Our forecast of a solid 190K increase in headline December payrolls ignores our composite employment indicator, which usually leads by about three months and points to a print of just 50K or so.
The collapse in oil prices was the immediate trigger for the 7.6% plunge in the S&P 500 yesterday, but the underlying reason is the Covid-19 epidemic.
We've had some correspondence questioning our view on the "weakness" of February hourly earnings, which we firmly believe were depressed by a persistent calendar quirk. Almost nine times in 10 over the past decade, when the 15th of the month has fallen after the week of the 12th--the payroll survey week--the monthly gain in wages has undershot the prior trend.
Our hopes of a hefty rebound in payrolls in October, following the hurricane-hit September number, have been dashed by the imminent landfall of Hurricane Michael in Florida panhandle.
The headline April CPI, due today, will be boosted slightly by rising gasoline prices.
The reported 225K jump in payrolls in January was even bigger than we expected, but it is not sustainable. The extraordinarily warm weather last month most obviously boosted job gains in construction, where the 44K increase was the biggest in a year
The monthly survey of small businesses conducted by the National Federation of Independent Business is quite sensitive to short-term movements in the stock market, so we're expecting an increase in the November reading, due today.
Today's March ADP employment report likely will catch the leading edge of the wave of job losses triggered by the coronavirus.
In the wake of the soft-looking ADP employment report released on Wednesday, the true consensus for today's official payroll number likely is lower than the 230K reported in the Bloomberg survey. As we argued in the Monitor yesterday, though, we view ADP as a lagging indicator and we don't use it is as a forecasting tool.
We expect to see a 70K increase in October payrolls today.
We're happy that ADP beat our forecast yesterday-- an extra 250K jobs doesn't change the world, but it's better than the opposite--and we're lifting our forecast for tomorrow's payroll numbers in response.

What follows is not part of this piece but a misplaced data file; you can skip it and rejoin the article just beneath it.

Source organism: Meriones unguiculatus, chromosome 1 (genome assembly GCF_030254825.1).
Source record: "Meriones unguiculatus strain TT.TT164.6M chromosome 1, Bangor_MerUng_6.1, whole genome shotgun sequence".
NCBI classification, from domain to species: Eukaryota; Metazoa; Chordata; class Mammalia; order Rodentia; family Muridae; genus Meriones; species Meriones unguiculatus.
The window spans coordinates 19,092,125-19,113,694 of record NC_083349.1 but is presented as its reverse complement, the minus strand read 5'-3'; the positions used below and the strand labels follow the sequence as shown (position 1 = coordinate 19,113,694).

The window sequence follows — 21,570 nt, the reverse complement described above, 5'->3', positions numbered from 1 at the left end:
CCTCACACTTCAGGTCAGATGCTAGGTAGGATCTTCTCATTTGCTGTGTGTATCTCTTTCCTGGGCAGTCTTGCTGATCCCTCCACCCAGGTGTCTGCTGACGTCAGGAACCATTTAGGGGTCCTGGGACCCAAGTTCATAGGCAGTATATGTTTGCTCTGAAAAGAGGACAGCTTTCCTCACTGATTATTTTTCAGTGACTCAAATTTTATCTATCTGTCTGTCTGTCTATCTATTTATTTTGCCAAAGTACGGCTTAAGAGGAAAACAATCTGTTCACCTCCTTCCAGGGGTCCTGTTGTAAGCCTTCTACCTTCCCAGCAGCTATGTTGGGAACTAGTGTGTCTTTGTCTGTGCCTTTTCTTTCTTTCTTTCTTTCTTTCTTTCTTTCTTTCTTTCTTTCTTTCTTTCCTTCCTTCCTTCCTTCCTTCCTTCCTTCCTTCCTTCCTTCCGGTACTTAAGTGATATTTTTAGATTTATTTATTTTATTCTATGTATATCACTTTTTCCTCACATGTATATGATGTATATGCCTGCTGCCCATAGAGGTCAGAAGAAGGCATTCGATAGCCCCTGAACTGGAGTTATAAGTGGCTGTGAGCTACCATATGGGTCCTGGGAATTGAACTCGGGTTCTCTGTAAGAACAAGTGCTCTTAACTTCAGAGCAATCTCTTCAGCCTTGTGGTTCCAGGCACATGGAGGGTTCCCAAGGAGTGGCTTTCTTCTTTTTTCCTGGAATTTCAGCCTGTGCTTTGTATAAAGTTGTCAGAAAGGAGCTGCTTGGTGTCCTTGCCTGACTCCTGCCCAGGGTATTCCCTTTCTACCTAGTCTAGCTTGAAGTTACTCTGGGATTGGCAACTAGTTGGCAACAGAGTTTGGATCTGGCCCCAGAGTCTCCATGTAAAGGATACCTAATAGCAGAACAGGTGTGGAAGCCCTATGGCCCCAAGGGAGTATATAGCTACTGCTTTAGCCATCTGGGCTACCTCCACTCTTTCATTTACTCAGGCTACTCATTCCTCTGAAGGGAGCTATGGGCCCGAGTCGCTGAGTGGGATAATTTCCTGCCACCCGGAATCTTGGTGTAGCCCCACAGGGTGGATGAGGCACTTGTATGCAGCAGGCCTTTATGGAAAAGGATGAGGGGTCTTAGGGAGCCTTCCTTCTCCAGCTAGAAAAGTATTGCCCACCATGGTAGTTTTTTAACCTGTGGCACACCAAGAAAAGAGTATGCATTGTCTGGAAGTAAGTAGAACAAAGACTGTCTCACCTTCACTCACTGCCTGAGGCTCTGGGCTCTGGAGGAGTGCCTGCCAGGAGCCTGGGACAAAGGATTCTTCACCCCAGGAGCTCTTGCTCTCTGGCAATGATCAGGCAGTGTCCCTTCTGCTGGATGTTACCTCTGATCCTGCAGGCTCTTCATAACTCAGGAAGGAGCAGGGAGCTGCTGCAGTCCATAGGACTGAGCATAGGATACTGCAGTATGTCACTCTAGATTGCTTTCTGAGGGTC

The continued modest rate of increase in unit labor costs makes it hard to worry much about the near-term outlook for core inflation.
The first of this week's two July inflation reports, the PPI, will be released today. With energy prices dipping slightly between the June and July survey dates, the headline should undercut the 0.2% increase we expect for the core by a tenth or so.
We're expecting to see another dip in initial claims for regular state unemployment benefits today, to about 850K, but that's only part of the story.
The medium-term trend in the volume of mortgage applications turned up in early 2015, but progress has not been smooth. The trend in the MBA's purchase applications index has risen by about 40% from its late 2014 low, but the increase has been characterized by short bursts of rapid gains followed by periods of stability.
The undershoot in the September core CPI does not change our view that the trend in core inflation is rising, and is likely to surprise substantially to the upside over the next six-to-12 months.
Hideous though the official April payroll numbers were, the chances are that they'll be revised down.
We'd be surprised to see a repeat today of August's very modest 0.08% increase in the core CPI.